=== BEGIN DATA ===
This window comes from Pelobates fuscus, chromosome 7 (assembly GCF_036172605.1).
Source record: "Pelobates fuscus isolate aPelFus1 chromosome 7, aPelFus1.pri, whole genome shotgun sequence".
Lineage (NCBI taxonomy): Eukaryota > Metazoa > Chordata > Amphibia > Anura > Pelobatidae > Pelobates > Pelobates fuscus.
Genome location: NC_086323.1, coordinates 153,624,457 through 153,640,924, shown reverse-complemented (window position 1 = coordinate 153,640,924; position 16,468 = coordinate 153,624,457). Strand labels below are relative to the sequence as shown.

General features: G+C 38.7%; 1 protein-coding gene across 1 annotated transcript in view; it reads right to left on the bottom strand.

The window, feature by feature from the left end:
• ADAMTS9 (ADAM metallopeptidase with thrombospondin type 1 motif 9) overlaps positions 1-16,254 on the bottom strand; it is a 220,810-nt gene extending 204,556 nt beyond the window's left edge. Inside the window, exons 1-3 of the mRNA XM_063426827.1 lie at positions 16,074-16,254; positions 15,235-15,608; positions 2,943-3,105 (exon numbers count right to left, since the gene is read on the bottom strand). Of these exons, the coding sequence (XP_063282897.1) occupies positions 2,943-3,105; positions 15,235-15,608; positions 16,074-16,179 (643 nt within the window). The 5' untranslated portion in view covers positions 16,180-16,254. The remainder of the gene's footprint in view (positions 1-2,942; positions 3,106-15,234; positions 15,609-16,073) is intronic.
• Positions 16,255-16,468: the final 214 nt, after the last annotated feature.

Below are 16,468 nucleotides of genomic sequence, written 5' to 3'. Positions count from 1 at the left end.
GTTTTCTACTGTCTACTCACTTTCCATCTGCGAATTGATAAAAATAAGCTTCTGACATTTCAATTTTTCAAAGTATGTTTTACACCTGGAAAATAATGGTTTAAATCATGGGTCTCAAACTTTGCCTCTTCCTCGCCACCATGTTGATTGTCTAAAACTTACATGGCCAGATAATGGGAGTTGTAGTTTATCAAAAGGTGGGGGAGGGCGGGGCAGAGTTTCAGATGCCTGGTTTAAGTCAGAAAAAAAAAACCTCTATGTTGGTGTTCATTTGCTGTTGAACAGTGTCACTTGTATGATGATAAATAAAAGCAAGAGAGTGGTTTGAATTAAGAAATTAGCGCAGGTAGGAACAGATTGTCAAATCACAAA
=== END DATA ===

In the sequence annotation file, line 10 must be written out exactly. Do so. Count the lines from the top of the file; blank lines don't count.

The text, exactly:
GTTTTCTACTGTCTACTCACTTTCCATCTGCGAATTGATAAAAATAAGCTTCTGACATTTCAATTTTTCAAAGTATGTTTTACACCTGGAAAATAATGGTTTAAATCATGGGTCTCAAACTTTGCCTCTTCCTCGCCACCATGTTGATTGTCTAAAACTTACATGGCCAGATAATGGGAGTTGTAGTTTATCAAAAGGTGGGGGAGGGCGGGGCAGAGTTTCAGATGCCTGGTTTAAGTCAGAAAAAAAAAACCTCTATGTTGGTGTTCATTTGCTGTTGAACAGTGTCACTTGTATGATGATAAATAAAAGCAAGAGAGTGGTTTGAATTAAGAAATTAGCGCAGGTAGGAACAGATTGTCAAATCACAAA